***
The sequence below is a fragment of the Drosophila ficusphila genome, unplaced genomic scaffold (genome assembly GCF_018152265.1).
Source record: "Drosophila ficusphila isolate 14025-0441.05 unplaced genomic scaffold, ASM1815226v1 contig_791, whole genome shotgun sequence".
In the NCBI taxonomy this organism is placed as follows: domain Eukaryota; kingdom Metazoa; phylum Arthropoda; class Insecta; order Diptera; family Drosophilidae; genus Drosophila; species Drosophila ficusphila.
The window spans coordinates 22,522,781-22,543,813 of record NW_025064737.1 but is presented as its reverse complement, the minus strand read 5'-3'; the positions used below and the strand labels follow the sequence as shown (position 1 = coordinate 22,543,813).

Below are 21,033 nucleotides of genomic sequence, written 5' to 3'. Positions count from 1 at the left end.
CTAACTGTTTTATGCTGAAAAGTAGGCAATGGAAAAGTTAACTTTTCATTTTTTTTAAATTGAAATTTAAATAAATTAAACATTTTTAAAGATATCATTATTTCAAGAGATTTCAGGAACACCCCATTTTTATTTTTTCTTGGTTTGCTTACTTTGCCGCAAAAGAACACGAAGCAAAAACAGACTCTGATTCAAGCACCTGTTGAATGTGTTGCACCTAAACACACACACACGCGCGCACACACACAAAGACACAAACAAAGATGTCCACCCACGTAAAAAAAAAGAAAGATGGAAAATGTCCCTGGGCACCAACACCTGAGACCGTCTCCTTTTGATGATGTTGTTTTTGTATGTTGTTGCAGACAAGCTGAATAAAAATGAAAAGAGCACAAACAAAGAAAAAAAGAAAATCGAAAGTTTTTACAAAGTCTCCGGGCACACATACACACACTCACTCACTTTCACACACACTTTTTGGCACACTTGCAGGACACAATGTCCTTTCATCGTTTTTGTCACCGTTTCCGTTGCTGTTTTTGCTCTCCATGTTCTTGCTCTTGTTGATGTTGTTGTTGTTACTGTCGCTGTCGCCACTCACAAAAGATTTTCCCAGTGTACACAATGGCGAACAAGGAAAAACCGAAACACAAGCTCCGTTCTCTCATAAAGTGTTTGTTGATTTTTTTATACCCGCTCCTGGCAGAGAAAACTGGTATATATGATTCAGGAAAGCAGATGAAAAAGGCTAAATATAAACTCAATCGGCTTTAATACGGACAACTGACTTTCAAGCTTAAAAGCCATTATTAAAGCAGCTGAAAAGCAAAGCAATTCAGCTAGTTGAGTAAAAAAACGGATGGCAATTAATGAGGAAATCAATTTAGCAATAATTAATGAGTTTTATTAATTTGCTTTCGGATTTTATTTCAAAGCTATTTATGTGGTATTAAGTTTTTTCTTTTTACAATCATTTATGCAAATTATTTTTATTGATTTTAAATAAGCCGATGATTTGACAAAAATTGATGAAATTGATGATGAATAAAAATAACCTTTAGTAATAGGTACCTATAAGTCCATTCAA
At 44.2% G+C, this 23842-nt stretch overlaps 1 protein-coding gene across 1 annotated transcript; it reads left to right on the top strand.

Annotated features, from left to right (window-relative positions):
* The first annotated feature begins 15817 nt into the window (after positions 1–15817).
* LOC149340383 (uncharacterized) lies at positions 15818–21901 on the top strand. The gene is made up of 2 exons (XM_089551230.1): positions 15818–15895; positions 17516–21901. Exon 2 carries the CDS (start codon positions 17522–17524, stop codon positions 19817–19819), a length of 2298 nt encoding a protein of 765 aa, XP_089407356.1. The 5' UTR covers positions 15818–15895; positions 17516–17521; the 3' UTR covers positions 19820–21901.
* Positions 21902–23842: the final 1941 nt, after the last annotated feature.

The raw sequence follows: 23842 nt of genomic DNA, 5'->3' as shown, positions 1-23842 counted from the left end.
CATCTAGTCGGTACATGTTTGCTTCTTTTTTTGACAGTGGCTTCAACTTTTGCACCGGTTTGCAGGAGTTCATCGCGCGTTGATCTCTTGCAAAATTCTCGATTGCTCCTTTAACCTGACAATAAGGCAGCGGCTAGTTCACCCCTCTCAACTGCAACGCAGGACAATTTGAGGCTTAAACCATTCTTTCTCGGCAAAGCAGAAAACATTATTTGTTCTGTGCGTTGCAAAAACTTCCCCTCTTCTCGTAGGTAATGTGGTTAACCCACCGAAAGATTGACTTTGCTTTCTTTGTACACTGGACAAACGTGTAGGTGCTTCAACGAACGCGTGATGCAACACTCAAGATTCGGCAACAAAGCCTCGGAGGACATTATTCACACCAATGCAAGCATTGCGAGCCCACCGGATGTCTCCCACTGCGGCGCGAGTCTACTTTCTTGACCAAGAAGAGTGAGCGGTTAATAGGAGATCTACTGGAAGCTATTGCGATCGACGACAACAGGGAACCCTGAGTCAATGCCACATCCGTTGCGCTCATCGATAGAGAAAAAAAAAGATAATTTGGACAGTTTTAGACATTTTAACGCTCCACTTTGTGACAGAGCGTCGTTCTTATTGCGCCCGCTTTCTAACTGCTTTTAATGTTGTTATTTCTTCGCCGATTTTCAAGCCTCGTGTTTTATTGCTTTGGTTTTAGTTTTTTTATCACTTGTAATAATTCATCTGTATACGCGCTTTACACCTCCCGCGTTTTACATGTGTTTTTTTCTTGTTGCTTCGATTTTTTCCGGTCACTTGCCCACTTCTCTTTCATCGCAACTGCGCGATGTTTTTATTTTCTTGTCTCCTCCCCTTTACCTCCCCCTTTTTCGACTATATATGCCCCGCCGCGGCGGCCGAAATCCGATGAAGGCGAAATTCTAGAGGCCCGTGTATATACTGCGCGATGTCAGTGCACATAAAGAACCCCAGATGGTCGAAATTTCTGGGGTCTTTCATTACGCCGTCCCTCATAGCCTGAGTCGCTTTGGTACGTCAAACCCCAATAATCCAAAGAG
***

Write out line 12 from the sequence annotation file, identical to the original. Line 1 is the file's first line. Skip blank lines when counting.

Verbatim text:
The raw sequence follows: 23842 nt of genomic DNA, 5'->3' as shown, positions 1-23842 counted from the left end.